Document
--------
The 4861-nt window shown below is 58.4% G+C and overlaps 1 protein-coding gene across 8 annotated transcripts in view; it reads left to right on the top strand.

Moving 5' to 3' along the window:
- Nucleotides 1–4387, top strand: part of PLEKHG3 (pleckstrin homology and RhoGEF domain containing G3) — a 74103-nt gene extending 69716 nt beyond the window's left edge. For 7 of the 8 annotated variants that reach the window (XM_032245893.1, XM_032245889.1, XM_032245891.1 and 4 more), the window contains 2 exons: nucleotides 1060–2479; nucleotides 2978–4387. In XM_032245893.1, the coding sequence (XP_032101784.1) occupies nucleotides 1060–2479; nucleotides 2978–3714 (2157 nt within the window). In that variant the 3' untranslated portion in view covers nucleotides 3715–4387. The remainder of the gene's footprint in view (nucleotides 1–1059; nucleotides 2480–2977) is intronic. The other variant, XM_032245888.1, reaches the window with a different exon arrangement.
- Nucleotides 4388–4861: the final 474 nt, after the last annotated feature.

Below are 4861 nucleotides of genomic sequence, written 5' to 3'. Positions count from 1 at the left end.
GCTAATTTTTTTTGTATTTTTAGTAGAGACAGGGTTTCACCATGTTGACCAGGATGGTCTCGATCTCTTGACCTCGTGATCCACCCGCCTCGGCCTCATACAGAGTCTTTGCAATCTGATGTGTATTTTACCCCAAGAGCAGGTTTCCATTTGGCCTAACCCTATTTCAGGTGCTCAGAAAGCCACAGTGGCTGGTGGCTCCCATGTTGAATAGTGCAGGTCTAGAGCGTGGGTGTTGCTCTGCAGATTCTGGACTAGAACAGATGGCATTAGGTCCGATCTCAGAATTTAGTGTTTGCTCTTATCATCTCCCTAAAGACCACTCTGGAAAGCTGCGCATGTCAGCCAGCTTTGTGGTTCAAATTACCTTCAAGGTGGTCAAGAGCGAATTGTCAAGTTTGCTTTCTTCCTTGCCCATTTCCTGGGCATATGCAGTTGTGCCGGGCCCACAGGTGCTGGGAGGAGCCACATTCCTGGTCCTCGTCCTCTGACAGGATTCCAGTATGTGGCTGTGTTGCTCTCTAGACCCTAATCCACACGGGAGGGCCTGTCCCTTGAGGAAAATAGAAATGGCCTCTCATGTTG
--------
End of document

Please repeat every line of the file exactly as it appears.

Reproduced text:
The 4861-nt window shown below is 58.4% G+C and overlaps 1 protein-coding gene across 8 annotated transcripts in view; it reads left to right on the top strand.

Moving 5' to 3' along the window:
- Nucleotides 1–4387, top strand: part of PLEKHG3 (pleckstrin homology and RhoGEF domain containing G3) — a 74103-nt gene extending 69716 nt beyond the window's left edge. For 7 of the 8 annotated variants that reach the window (XM_032245893.1, XM_032245889.1, XM_032245891.1 and 4 more), the window contains 2 exons: nucleotides 1060–2479; nucleotides 2978–4387. In XM_032245893.1, the coding sequence (XP_032101784.1) occupies nucleotides 1060–2479; nucleotides 2978–3714 (2157 nt within the window). In that variant the 3' untranslated portion in view covers nucleotides 3715–4387. The remainder of the gene's footprint in view (nucleotides 1–1059; nucleotides 2480–2977) is intronic. The other variant, XM_032245888.1, reaches the window with a different exon arrangement.
- Nucleotides 4388–4861: the final 474 nt, after the last annotated feature.

Below are 4861 nucleotides of genomic sequence, written 5' to 3'. Positions count from 1 at the left end.
GCTAATTTTTTTTGTATTTTTAGTAGAGACAGGGTTTCACCATGTTGACCAGGATGGTCTCGATCTCTTGACCTCGTGATCCACCCGCCTCGGCCTCATACAGAGTCTTTGCAATCTGATGTGTATTTTACCCCAAGAGCAGGTTTCCATTTGGCCTAACCCTATTTCAGGTGCTCAGAAAGCCACAGTGGCTGGTGGCTCCCATGTTGAATAGTGCAGGTCTAGAGCGTGGGTGTTGCTCTGCAGATTCTGGACTAGAACAGATGGCATTAGGTCCGATCTCAGAATTTAGTGTTTGCTCTTATCATCTCCCTAAAGACCACTCTGGAAAGCTGCGCATGTCAGCCAGCTTTGTGGTTCAAATTACCTTCAAGGTGGTCAAGAGCGAATTGTCAAGTTTGCTTTCTTCCTTGCCCATTTCCTGGGCATATGCAGTTGTGCCGGGCCCACAGGTGCTGGGAGGAGCCACATTCCTGGTCCTCGTCCTCTGACAGGATTCCAGTATGTGGCTGTGTTGCTCTCTAGACCCTAATCCACACGGGAGGGCCTGTCCCTTGAGGAAAATAGAAATGGCCTCTCATGTTG